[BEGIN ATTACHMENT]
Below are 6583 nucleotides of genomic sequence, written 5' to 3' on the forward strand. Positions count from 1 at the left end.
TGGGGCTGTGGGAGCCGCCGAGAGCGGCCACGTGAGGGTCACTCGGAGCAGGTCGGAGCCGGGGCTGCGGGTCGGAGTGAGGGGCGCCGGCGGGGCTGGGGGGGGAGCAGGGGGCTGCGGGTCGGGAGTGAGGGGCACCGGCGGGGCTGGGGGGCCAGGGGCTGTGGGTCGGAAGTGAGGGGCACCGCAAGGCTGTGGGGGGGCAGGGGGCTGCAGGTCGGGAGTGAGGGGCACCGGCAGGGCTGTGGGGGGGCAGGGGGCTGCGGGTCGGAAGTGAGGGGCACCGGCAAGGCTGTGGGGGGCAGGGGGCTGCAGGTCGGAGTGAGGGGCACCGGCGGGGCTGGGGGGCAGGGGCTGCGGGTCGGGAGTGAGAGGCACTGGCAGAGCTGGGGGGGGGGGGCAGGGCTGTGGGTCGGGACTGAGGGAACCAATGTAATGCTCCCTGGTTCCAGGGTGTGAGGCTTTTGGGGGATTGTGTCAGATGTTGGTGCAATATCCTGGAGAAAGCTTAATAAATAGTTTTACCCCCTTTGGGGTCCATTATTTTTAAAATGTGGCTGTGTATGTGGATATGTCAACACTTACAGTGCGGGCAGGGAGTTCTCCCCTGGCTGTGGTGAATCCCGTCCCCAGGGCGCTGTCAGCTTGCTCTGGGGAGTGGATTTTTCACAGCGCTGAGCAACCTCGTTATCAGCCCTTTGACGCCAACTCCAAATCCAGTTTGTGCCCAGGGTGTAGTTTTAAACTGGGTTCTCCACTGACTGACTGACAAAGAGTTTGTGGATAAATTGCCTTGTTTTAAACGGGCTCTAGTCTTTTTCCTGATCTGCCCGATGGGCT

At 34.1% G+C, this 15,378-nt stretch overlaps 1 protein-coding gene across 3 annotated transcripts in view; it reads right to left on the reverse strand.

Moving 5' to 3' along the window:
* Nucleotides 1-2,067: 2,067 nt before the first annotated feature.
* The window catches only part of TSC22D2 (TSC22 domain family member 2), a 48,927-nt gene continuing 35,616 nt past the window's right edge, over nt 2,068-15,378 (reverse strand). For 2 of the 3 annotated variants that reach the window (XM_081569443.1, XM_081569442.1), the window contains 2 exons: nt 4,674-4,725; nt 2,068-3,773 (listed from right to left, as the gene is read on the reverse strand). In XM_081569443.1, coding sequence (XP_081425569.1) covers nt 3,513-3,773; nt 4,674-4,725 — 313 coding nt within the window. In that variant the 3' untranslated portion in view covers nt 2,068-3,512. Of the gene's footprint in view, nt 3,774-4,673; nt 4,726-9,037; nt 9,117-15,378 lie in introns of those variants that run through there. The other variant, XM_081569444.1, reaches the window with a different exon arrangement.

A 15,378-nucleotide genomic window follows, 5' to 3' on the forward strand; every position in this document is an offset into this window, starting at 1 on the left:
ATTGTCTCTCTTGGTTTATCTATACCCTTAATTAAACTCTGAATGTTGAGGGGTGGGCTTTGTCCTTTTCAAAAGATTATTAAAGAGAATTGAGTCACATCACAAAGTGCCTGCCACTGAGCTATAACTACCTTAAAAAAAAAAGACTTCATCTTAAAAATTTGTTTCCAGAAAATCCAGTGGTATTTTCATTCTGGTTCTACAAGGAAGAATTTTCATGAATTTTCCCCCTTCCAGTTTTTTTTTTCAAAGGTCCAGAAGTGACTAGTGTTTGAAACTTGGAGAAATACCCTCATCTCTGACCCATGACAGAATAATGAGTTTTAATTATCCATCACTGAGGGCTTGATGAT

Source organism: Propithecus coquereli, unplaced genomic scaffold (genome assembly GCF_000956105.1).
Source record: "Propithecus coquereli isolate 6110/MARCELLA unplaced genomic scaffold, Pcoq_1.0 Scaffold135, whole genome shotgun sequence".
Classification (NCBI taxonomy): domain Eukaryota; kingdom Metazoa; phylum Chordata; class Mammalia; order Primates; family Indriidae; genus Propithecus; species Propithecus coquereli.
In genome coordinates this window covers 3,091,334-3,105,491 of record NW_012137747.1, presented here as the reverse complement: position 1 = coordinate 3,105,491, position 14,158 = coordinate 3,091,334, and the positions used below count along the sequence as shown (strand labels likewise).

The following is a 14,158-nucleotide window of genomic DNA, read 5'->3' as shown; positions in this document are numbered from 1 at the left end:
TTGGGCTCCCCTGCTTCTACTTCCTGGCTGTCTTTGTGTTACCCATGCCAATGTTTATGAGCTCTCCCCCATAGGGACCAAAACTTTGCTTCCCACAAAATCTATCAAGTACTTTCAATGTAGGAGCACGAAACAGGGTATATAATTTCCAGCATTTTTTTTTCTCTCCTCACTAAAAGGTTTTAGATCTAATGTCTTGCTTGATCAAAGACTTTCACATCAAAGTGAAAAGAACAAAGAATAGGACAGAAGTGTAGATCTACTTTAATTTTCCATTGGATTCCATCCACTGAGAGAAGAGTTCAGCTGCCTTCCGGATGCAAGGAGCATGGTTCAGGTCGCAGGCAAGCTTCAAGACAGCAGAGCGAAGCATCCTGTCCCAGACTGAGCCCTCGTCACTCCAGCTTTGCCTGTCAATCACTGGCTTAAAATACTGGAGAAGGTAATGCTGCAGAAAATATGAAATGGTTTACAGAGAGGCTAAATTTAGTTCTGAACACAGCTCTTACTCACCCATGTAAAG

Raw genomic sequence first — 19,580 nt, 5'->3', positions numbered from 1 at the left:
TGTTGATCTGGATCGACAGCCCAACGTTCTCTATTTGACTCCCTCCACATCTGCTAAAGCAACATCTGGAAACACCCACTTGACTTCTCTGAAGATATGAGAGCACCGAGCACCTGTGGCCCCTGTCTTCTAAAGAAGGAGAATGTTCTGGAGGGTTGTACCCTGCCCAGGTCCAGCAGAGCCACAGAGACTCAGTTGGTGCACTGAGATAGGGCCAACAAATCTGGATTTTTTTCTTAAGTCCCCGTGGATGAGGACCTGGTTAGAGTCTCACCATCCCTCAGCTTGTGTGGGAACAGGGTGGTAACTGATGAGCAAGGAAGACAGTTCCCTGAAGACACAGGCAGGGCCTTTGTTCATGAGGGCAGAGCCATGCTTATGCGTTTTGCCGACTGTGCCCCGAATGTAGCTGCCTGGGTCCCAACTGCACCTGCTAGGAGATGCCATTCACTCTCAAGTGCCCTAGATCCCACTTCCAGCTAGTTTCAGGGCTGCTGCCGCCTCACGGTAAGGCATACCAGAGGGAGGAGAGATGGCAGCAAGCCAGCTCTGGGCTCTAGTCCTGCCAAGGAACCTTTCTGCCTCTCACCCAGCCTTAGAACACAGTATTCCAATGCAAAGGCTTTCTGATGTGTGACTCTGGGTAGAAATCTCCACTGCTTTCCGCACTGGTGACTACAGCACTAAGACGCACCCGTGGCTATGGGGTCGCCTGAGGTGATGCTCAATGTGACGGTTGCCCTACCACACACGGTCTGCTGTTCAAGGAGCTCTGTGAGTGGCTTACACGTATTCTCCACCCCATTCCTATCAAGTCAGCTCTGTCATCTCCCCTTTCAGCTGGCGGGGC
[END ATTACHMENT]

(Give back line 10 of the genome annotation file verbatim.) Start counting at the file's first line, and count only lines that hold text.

Source record: "Propithecus coquereli isolate 6110/MARCELLA unplaced genomic scaffold, Pcoq_1.0 Scaffold135, whole genome shotgun sequence".